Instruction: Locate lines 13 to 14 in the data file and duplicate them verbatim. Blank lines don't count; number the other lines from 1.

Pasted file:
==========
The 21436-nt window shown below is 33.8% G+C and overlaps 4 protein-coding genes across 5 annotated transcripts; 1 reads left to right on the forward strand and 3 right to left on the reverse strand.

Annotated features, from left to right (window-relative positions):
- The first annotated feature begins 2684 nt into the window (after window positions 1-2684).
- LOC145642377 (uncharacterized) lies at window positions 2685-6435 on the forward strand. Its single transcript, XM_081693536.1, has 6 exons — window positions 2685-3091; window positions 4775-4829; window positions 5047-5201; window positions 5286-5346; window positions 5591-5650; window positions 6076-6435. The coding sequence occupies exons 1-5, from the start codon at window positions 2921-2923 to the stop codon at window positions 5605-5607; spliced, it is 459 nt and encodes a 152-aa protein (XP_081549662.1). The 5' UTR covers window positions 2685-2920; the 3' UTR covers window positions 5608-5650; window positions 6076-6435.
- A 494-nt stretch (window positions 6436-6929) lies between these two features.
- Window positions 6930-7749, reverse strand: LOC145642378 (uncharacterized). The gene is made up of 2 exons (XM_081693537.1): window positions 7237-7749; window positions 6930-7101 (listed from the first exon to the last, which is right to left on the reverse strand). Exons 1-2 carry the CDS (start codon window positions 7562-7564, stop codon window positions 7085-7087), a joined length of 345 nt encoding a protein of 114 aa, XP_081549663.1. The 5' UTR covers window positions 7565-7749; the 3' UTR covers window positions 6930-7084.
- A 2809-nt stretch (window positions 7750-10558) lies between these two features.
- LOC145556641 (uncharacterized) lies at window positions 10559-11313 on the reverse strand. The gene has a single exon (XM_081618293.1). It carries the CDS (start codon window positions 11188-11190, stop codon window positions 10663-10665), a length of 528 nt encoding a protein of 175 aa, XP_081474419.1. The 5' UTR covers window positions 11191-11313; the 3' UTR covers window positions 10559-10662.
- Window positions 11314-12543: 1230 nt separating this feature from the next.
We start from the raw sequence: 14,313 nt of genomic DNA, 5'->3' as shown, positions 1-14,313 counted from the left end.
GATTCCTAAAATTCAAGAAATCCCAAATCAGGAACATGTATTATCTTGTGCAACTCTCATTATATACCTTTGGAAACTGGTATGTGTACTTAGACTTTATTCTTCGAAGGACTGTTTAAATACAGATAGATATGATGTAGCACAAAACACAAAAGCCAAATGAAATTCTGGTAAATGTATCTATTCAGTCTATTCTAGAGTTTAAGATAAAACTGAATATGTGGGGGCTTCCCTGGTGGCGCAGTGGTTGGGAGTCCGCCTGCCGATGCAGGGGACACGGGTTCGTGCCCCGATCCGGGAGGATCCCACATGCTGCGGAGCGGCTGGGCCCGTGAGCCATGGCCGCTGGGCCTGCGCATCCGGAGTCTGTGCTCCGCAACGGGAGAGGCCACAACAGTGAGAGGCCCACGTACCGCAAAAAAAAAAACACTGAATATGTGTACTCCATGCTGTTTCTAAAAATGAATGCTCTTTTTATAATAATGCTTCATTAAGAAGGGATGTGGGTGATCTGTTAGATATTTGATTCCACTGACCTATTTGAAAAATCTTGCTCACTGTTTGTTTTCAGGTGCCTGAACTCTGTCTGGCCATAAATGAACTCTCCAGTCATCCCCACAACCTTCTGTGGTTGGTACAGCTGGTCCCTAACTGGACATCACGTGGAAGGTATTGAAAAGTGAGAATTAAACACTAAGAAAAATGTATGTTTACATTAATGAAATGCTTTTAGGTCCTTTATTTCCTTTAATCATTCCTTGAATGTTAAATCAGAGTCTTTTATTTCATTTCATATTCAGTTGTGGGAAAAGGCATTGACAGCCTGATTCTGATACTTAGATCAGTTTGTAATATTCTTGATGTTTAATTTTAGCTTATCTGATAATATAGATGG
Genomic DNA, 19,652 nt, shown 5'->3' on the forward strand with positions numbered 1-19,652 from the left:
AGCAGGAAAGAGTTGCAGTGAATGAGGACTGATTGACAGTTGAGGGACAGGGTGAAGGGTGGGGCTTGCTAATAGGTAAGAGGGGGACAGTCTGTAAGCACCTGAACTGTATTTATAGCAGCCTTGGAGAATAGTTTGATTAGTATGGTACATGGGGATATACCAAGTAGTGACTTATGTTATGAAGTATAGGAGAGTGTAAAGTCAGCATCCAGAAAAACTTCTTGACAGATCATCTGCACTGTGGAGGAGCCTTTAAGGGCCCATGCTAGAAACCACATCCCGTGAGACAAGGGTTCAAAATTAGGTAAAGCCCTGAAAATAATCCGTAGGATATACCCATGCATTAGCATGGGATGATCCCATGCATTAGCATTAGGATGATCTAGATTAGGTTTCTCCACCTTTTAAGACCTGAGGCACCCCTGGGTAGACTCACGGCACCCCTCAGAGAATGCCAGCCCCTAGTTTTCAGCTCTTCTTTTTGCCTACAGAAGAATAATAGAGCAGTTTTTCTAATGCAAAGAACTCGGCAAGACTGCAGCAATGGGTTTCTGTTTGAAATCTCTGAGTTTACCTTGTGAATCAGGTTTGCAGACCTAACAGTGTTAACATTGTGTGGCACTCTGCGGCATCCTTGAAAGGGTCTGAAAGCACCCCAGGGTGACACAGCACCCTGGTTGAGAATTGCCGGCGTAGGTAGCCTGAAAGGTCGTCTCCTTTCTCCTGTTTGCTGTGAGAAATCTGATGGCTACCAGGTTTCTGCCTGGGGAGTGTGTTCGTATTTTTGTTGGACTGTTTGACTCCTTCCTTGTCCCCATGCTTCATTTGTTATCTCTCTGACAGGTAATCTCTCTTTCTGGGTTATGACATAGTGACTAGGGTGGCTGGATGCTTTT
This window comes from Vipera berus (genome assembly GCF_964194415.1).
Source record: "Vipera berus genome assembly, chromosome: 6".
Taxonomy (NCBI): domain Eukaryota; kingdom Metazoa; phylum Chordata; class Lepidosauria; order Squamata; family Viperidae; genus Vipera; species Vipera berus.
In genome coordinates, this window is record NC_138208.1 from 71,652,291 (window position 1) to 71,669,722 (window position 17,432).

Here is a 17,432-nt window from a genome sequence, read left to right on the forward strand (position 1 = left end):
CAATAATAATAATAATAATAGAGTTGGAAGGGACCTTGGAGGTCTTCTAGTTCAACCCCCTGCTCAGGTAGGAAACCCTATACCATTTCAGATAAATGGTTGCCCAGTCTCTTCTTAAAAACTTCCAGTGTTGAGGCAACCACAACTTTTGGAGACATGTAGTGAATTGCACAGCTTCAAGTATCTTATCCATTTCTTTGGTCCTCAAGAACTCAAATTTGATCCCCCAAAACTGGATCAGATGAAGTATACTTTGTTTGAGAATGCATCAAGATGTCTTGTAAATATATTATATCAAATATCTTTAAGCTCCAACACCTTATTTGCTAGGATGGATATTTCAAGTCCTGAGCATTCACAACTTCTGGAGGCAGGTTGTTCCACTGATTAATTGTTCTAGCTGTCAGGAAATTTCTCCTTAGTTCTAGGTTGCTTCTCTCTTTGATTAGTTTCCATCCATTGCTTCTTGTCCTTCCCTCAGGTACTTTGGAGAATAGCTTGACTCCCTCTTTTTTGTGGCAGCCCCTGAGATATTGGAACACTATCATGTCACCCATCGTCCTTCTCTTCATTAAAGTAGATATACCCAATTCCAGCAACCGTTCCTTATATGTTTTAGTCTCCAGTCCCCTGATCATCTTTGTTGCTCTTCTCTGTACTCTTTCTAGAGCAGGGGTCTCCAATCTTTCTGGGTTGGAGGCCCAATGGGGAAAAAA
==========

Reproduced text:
AGCAGGAAAGAGTTGCAGTGAATGAGGACTGATTGACAGTTGAGGGACAGGGTGAAGGGTGGGGCTTGCTAATAGGTAAGAGGGGGACAGTCTGTAAGCACCTGAACTGTATTTATAGCAGCCTTGGAGAATAGTTTGATTAGTATGGTACATGGGGATATACCAAGTAGTGACTTATGTTATGAAGTATAGGAGAGTGTAAAGTCAGCATCCAGAAAAACTTCTTGACAGATCATCTGCACTGTGGAGGAGCCTTTAAGGGCCCATGCTAGAAACCACATCCCGTGAGACAAGGGTTCAAAATTAGGTAAAGCCCTGAAAATAATCCGTAGGATATACCCATGCATTAGCATGGGATGATCCCATGCATTAGCATTAGGATGATCTAGATTAGGTTTCTCCACCTTTTAAGACCTGAGGCACCCCTGGGTAGACTCACGGCACCCCTCAGAGAATGCCAGCCCCTAGTTTTCAGCTCTTCTTTTTGCCTACAGAAGAATAATAGAGCAGTTTTTCTAATGCAAAGAACTCGGCAAGACTGCAGCAATGGGTTTCTGTTTGAAATCTCTGAGTTTACCTTGTGAATCAGGTTTGCAGACCTAACAGTGTTAACATTGTGTGGCACTCTGCGGCATCCTTGAAAGGGTCTGAAAGCACCCCAGGGTGACACAGCACCCTGGTTGAGAATTGCCGGCGTAGGTAGCCTGAAAGGTCGTCTCCTTTCTCCTGTTTGCTGTGAGAAATCTGATGGCTACCAGGTTTCTGCCTGGGGAGTGTGTTCGTATTTTTGTTGGACTGTTTGACTCCTTCCTTGTCCCCATGCTTCATTTGTTATCTCTCTGACAGGTAATCTCTCTTTCTGGGTTATGACATAGTGACTAGGGTGGCTGGATGCTTTT
This window comes from Vipera berus (genome assembly GCF_964194415.1).